Democratic Candidates and Organizations in Southern Oregon and Beyond

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Fair and Balanced Discussion from Southern Oregon

Thursday, May 26, 2005

Things I am reading today and updates! 

Around the blogs on lunch hour and after school.

This from the Diaries on dKos about the incursion of the Cessna into WaDC airspace...

Kos on the front page on Army Recruitment...

Talking Points Memo on recent Dem accomplishments...

another dKos diary, this time on a First Amendment issue...

Finally, the ongoing launch of the Oregon House Dems' blog...

In the AM, we had a new candidate for the school principal job do a walk-through. Hoping we get a good one! Today was also the aftermath of WWI in History and a review day on elections in Government class. Tonight is dinner at the future father-in-laws... busy day for moi.

Still have one job opportunity lurking and fear the trail has gone cold on the other FOUR I was pursuing in Phoenix/Talent.

If you are a Medford-area soccer fan, Rogue Valley Cup is this weekend - North Medford HS, Fichtner Mainwaring Park, and Ashland Middle School are the most-used venues.


Wednesday, May 25, 2005

Mad as hell! 

Back in 2004, I was a candidate because it was PERSONAL. All this CRAP that comes out of Salem under the guise of governance is ri-effing-diculous!

Today, we get news of two of THE MOST BASIC & NECESSARY things to a sound future for this state and the House GOP continues to vote down both of them.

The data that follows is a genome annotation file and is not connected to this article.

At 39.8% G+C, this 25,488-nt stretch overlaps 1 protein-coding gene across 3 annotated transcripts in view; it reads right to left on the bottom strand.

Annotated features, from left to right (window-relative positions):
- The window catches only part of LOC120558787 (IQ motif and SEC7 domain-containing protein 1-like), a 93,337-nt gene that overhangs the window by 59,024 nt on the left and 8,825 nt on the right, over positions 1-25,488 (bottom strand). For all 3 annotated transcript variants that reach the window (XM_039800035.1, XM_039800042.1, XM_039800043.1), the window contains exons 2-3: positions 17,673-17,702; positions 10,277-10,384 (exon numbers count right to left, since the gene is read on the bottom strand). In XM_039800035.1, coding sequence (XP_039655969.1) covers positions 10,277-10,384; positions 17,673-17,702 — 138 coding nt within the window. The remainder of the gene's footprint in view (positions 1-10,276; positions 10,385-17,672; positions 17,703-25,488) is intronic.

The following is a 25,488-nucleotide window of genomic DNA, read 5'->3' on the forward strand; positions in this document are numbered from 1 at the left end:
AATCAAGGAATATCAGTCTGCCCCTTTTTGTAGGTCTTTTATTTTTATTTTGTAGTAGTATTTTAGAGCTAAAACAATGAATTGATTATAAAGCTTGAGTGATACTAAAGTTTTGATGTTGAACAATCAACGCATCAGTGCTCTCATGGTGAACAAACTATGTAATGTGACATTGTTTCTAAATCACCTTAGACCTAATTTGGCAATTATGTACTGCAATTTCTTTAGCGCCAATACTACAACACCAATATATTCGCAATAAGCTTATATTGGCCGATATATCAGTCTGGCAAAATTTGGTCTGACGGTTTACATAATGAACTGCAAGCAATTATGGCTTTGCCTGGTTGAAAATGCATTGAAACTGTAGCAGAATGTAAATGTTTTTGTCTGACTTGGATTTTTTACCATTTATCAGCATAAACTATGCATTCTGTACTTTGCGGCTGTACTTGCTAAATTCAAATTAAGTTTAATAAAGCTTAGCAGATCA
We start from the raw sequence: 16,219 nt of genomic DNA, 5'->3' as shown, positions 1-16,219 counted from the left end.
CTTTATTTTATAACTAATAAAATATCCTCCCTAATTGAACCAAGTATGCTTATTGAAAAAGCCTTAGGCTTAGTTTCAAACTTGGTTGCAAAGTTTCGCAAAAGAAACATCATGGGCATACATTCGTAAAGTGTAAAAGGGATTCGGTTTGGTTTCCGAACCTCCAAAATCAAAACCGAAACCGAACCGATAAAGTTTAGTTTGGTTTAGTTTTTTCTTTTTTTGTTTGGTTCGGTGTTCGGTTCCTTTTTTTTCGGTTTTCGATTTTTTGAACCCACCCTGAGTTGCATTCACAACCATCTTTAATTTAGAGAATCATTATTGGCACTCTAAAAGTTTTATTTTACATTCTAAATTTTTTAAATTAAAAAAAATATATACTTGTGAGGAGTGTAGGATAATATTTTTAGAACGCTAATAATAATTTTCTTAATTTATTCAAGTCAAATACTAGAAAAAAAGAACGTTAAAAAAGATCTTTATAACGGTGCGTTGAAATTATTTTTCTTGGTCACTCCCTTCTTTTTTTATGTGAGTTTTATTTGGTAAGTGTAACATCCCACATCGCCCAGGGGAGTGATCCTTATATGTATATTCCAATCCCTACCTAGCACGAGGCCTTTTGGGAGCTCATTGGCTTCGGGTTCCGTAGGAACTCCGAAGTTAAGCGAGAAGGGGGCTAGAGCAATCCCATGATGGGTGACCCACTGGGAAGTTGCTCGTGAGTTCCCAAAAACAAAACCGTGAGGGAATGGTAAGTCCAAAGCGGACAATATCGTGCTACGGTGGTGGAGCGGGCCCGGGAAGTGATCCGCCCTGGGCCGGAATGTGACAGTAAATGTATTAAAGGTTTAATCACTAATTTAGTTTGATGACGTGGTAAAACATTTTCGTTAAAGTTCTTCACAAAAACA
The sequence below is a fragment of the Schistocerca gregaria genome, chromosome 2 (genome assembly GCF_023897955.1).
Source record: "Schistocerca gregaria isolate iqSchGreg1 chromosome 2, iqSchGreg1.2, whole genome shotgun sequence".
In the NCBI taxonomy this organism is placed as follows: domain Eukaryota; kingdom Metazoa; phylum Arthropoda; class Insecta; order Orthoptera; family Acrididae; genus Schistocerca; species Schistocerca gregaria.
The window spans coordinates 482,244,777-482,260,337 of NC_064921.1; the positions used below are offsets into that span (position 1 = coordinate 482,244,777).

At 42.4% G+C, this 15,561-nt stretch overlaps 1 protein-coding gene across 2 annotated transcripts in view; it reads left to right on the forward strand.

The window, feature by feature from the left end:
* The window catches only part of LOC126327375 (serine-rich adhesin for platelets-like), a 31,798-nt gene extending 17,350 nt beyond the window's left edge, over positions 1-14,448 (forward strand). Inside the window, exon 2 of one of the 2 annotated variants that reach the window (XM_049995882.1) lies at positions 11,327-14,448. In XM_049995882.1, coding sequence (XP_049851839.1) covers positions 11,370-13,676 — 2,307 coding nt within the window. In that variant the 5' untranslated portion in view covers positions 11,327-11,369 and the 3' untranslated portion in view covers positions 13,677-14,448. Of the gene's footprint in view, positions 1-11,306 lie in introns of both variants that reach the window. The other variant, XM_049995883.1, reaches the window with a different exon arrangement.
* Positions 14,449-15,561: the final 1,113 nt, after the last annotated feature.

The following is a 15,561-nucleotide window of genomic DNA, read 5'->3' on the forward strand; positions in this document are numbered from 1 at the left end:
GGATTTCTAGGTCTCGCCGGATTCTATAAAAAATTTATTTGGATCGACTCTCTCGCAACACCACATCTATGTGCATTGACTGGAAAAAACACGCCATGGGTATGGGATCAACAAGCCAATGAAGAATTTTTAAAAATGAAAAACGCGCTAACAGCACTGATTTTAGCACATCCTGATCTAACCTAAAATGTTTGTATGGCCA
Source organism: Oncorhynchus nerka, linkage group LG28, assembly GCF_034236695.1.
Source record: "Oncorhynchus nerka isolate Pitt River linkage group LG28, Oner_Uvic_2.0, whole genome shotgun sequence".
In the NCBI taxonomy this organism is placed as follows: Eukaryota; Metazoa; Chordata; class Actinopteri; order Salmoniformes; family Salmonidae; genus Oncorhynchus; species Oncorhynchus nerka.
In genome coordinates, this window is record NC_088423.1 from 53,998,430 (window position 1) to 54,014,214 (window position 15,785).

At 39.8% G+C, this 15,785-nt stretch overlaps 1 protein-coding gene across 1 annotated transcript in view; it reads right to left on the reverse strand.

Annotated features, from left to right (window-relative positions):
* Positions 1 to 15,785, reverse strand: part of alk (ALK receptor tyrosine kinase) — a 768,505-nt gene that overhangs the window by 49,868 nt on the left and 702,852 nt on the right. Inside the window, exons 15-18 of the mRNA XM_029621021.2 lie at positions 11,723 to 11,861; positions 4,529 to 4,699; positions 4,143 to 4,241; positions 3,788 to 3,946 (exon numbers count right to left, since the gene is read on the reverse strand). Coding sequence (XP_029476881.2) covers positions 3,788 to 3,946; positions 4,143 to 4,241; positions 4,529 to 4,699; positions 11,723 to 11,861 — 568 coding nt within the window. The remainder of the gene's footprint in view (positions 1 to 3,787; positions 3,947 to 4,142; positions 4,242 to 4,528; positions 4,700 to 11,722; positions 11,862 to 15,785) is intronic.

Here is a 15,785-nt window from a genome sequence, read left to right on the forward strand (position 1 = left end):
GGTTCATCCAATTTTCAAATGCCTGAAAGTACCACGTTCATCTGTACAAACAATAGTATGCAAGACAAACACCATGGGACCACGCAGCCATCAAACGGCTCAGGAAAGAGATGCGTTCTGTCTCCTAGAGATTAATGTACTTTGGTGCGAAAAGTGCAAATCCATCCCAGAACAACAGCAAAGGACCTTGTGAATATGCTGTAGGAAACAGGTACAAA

#1 School Funding - The Dems are proposing at $5.4 billion, the GOP is countering at $5.1 As someone so sensitively noted over on the House Dems Blog, that is "only 6%"...well, 6% of the 1/2 million Oregon school kids is around 35,000, thanks. Shall we just draw them by lottery for no services and then use the provided funds to adequately educate the group that remains?

#2 Rainy Day Fund - today's Press Release from the House Democratic Office

House Joint Resolution 53 would have proposed an amendment to establish the Oregon Reserve Fund, which would operate without the limitations imposed on the present Education Stability Fund.
Money for the fund would come from the half the amount raised by the capital gains tax, as well as half of the ending balance of the state’s general fund.
The proposed amendment to the Constitution would go to the voters at the next general election, and if approved, would take effect in 2007.

So what did the Republicans do with the concept of creating a Rainy Day Fund? Leadership has denied it a hearing in the House.

I don't know about what Karen Minnis said when SHE was convincing people to vote for her, but MY opponent voiced the idea that a Rainy Day fund was a decent idea - looking to appear all moderate in moderate Medford. And he was the voice of experience and some such other garbage, despite the fact that he provided ZERO policy details anywhere in any campaign lit, despite the fact that his legislative experience was an appointment to a seat entirely during a recess, and despite the fact that when he DID offer something of substance, it was largely inaccurate or anecdotal and counter to data trends.

Of course to figure out how full of it the elected GOP seems to be, we need an informed and aware electorate. How very convenient that underfunding schools will produce exactly NOT that.


Oregon Legislators BLOG!!! 

Welcome to the Oregon House Democrats’ Blog—an exciting new way to engage in truly open dialogue with the Democrats in the House of Representatives.

In today’s hot political climate, information is everything. But it’s not enough simply to read newspapers, magazines and websites, or to watch cable news. Legislators need a way to participate in a no-holds-barred exchange of ideas, opinions and views on a 24/7 basis. And the people need a way to make their voices heard. That’s what this blog provides, and it’s open to everyone who has a view to express.